(C. Proxmire for Between the Lines, July 24, 2013)
Even though she is a defendant in the case, Oakland County Clerk Lisa Brown wants to see the Hazel Park couple who is suing for the right to marry and adopt their children be successful. That’s why she’s dismissed the county-paid corporation counsel and brought in civil rights attorneys to represent her and her office instead.
The Hazel Park lesbian couple suing the State of Michigan and the Oakland County Clerk will have their day in court Oct. 1. Federal Judge Bernard Friedman set the date July 10 after discussions with attorneys from both sides.
Brown has openly agreed with the women’s claim that they should be allowed to marry, and in February she withdrew former County Clerk Bill Bullard’s motion to dismiss the plaintiff’s case. She’s also turned away Oakland County’s corporation council and brought in civil rights experts from Pitt-McGehee to argue on behalf of the Clerk’s office.
“It was evident that corporation counsel was following what Brooks [Patterson] wanted, not taking the path best for the County Clerk’s office,” Brown said. “I would like to see marriage equality come to fruition and I want to do all I can to see that happen. They [corporation counsel] wanted the lawsuit to be dismissed and I didn’t agree with that. As the Clerk I am the one elected to be responsible for the issuance of marriage licenses, and I am the one in the lawsuit. I need to have counsel that would represent me properly.”
Pitt-McGehee has volunteered to represent Brown pro-bono so that there is no extra cost to the taxpayers.
“I’m glad the judge has said the plaintiffs should have their day in court,” Brown said.
Brown said that she is already having new marriage license application forms drawn up that are gender-neutral so they can be ready to go should same-sex couples be able to marry.
“There are no facts in dispute in the case, and both sides agree it is a matter of law,” said Dana Nessel, co-counsel for the plaintiffs. “We’re very excited that the state is moving forward and not calling any witnesses.” Nessel explained that both sides will file briefs and likely the Judge will entertain motions for summary judgment, meaning a decision without a full-blown trial.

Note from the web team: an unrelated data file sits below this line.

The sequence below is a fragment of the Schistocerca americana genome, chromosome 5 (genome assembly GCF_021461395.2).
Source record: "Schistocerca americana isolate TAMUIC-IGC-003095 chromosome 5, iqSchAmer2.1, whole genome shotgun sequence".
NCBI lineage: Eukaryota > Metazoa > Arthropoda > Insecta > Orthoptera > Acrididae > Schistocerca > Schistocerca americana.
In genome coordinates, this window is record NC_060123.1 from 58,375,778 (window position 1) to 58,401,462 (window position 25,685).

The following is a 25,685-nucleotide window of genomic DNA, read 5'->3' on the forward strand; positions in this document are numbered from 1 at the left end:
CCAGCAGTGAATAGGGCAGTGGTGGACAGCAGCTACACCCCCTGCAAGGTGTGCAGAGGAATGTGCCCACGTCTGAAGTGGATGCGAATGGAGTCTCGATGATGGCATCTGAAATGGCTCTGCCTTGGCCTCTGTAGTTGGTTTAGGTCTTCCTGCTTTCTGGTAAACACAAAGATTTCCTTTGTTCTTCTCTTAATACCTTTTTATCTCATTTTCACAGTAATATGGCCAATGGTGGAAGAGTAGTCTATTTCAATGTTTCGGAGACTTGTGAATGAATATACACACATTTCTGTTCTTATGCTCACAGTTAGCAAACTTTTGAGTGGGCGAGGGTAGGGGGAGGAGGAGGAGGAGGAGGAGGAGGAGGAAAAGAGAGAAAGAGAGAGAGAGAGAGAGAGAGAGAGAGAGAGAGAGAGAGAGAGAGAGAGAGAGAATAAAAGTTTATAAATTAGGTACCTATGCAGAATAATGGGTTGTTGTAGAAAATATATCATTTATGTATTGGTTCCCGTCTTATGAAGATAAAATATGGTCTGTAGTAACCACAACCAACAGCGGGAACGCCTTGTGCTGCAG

The plaintiffs in the case, Jayne Rowse and April DeBoer originally filed the suit in hopes of jointly adopting the children in their family. Though they all live together as a family, Michigan law does not allow unmarried people to jointly adopt. Thus DeBoer is the legal parent of a 3-year old girl, while Rowse has two boys, aged 3 and 4. If something happens to one of the women, the state would not recognize the other woman as a legal parent.
The family waits in limbo as the case goes through the court system. It began in March of 2012 when the women filed a case over the adoption issue. In September, at the suggestion of Judge Friedman, the women amended their case to include the right to marry, as it was that technicality that which prevented them from joint adoption under Michigan law. The state then filed a motion to dismiss, and a hearing was held March 7. The judge then decided to postpone his decision until the U.S. Supreme Court made its determination in the same-sex marriage cases, which it did June 26. The judge then dismissed the motion to dismiss, and has now set a date of Oct. 1 to potentially make his ruling.
Nessel said it is unlikely Judge Friedman will issue a ruling on Oct. 1, though the mood of the hearing may give a clue. “Even when he rules, it won’t be over,” Nessel said. “It’s probably going to be appealed no matter what the decision.”
To learn more visit http://nesselandkessellaw.com/deboer-rowse-fund.